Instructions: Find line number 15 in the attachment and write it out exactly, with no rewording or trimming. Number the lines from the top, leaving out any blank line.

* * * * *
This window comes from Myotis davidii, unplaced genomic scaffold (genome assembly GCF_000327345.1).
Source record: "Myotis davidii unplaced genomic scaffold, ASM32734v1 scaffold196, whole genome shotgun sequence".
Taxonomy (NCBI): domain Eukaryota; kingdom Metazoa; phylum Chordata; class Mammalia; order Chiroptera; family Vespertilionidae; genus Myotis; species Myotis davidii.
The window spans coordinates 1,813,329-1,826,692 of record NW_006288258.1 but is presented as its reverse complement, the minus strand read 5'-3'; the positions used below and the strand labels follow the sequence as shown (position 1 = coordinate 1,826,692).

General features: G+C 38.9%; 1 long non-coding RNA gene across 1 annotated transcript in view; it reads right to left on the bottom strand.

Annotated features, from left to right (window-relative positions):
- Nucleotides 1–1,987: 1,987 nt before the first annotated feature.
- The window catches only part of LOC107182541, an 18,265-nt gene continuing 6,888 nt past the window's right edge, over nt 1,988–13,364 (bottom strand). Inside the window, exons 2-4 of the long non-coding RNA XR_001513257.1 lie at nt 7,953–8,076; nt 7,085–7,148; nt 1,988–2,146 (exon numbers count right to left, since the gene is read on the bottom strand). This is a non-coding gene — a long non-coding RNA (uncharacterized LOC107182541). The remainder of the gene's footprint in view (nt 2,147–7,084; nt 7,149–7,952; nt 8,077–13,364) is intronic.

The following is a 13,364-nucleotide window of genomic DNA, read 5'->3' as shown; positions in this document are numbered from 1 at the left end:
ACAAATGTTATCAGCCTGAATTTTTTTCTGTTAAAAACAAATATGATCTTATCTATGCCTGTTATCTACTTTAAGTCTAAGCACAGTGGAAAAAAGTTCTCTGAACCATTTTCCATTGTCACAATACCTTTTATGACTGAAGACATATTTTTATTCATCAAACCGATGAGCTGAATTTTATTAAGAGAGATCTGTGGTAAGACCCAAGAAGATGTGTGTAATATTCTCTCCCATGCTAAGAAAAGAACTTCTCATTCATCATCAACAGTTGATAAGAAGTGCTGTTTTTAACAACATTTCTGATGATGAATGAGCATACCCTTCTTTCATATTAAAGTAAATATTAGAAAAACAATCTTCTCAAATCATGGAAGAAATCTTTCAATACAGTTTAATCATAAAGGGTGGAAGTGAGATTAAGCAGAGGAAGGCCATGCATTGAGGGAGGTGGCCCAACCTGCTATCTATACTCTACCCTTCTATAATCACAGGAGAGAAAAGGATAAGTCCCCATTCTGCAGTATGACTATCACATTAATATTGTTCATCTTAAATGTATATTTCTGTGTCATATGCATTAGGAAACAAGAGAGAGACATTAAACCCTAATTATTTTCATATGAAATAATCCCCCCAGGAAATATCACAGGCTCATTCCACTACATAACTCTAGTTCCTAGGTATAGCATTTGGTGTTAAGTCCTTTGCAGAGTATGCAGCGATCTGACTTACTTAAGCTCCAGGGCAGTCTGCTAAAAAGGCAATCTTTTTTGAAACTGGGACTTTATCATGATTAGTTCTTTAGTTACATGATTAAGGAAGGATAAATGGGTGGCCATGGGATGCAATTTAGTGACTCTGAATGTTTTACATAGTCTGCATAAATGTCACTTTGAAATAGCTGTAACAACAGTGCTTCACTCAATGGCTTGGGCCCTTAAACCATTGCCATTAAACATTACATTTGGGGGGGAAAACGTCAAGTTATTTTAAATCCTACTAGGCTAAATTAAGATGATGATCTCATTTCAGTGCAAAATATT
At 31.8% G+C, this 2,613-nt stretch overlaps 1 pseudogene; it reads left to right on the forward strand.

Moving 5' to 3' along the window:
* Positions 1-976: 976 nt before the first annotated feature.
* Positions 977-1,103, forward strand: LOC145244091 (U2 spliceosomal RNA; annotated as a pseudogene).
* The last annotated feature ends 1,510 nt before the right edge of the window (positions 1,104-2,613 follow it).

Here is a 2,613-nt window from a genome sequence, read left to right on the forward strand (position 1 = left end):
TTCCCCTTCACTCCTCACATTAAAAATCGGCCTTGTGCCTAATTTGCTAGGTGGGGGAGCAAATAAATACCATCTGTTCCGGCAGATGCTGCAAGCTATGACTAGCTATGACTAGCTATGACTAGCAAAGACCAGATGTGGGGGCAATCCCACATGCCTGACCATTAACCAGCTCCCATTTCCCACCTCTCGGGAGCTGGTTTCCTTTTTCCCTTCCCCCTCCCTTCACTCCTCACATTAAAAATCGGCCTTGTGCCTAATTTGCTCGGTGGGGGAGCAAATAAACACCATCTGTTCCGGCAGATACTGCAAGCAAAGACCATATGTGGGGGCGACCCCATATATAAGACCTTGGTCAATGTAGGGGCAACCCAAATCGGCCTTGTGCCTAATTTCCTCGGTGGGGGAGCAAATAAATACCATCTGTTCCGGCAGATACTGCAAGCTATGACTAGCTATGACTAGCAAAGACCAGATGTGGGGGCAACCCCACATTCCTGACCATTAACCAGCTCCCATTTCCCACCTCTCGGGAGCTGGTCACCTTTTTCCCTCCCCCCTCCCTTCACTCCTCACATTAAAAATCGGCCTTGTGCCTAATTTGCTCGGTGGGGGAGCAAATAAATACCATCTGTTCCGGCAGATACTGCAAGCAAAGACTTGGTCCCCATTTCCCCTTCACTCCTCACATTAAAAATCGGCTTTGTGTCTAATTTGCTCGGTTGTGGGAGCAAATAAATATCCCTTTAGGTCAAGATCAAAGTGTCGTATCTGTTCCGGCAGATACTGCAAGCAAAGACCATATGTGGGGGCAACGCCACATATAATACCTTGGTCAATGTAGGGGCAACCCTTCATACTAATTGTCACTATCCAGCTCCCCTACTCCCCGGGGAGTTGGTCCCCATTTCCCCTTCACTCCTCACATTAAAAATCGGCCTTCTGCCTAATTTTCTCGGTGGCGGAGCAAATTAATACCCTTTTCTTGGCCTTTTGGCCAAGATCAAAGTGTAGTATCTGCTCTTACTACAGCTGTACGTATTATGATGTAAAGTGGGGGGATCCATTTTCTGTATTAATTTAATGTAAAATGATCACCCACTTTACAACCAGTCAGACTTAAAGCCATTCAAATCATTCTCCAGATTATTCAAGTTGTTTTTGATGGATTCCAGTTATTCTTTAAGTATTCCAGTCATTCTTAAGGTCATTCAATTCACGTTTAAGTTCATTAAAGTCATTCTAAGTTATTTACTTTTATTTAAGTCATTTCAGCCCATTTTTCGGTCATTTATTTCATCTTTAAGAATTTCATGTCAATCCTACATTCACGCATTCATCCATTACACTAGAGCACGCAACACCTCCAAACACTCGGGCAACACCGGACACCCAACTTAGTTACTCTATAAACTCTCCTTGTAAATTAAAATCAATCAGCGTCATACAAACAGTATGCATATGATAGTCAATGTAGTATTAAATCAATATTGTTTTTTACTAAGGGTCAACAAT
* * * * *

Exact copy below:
* The last annotated feature ends 1,510 nt before the right edge of the window (positions 1,104-2,613 follow it).